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Urban Activism: Green Plant Sleeves for City Walls
Few would challenge the introduction of a bit of greenery into a city environment. Toronto residents, Eric Cheung and Sean Martindale, are making this basic urban space ideal into a reality with their poster pocket planters. The duo carve their way through existing posters to create little pockets, then fill them with potting soil and plants to create an impromptu green wall system. The result is a bit of greenery that effortlessly blends into the existing urban landscape. Best of all, Eric and Sean want to empower eco- and locally-minded folk by keeping the process open source– and are making their cutting patterns available online.
Although we were tempted to call these eco-imaginative fellows guerrilla gardeners, Cheung told the Torontoist that they considered their project to be something more like public space or urban activism. Unsurprisingly, the two activists-of-sorts are looking to stir up reactions from those who pass by their pockets. While the project has been well-received by ordinary passers-by, the Torontoist reports that one particular project had its plants stolen (we hope they were taken immediately to a nearby garden deprived of ornamental plantings) and then completely taken down within only a couple of days — replaced by the former advertising.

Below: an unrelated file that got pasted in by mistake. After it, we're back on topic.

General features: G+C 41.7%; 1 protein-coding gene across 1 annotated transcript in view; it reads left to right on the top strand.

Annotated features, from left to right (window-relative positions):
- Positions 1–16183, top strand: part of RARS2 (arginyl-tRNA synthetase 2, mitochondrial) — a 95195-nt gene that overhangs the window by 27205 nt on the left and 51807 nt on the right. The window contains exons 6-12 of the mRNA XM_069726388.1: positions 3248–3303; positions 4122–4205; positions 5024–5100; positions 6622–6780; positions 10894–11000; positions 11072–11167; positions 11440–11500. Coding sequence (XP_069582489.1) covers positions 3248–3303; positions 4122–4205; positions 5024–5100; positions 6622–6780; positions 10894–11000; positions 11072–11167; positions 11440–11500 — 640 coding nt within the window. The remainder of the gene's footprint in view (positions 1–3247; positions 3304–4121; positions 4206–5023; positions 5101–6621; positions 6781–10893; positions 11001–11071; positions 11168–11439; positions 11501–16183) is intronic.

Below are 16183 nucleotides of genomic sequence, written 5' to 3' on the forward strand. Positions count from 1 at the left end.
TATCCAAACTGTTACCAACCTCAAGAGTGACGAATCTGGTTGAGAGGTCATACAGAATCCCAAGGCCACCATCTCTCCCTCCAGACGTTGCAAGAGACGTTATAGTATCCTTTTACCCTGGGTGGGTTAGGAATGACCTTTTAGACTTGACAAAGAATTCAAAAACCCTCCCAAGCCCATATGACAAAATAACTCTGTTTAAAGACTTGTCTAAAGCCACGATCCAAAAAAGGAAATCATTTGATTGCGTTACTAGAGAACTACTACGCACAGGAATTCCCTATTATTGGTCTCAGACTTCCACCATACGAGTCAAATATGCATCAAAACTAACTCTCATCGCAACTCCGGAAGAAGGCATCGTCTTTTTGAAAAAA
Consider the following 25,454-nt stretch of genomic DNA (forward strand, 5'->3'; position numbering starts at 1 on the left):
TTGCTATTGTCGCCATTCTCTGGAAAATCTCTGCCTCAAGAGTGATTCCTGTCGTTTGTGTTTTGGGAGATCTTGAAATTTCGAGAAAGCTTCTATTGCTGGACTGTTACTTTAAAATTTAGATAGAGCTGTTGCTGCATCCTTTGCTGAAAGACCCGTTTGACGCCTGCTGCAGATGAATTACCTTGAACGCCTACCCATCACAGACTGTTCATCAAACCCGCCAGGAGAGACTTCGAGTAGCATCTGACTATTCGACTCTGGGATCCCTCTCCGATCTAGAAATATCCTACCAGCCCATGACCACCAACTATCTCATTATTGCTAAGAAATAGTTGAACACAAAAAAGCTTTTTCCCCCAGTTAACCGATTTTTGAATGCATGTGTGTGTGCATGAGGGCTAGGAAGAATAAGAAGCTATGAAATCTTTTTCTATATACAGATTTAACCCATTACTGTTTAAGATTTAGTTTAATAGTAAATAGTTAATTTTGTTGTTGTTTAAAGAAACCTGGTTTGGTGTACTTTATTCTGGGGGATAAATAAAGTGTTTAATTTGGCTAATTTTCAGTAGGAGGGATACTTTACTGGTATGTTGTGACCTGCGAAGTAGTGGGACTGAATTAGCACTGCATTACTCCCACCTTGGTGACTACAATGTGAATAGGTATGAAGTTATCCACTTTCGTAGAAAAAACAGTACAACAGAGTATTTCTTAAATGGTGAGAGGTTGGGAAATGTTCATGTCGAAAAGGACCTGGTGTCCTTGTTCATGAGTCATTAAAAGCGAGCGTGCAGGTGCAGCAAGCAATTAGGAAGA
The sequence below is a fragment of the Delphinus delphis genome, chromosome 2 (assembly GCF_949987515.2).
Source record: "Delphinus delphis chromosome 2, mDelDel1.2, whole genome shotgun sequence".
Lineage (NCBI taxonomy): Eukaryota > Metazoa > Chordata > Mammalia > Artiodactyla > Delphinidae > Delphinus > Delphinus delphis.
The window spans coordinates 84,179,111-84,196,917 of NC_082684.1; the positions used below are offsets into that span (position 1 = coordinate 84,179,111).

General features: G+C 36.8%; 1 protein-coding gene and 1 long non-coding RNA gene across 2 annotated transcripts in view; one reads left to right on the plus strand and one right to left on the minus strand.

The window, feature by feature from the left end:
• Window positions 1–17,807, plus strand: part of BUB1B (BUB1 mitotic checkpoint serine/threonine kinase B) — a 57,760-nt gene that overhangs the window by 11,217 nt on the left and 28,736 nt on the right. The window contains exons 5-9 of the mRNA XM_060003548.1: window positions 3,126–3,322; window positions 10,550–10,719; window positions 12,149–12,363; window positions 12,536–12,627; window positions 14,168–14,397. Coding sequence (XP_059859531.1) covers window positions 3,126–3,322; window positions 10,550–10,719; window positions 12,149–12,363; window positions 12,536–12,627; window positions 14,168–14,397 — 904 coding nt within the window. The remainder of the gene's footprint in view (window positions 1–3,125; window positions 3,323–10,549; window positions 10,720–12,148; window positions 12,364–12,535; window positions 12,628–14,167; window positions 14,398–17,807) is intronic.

Cheung and Martindale hope that their project will move beyond the city boundaries of Toronto, and inspire others to create their own green wall systems. So far, our favorite urban beautification blogger, Posterchild, has tried it in Williamsburg, Brooklyn — and developed a different method of folding that Cheung says “jams the advertisement completely.”
The duo want to keep the idea of poster pocket planters open believing that the idea of the pockets “[belong] to this city and other urban environments.” They also admit that their technique is not yet perfected, and open-source will allow anyone to contribute to the development of the idea that they sparked. So when they say urban activism, they mean YOU interacting with YOUR urban surroundings — and they are offering their origami-like instructions online, so what are you waiting for?
Top photo by Michael Chrisman/Torontoist
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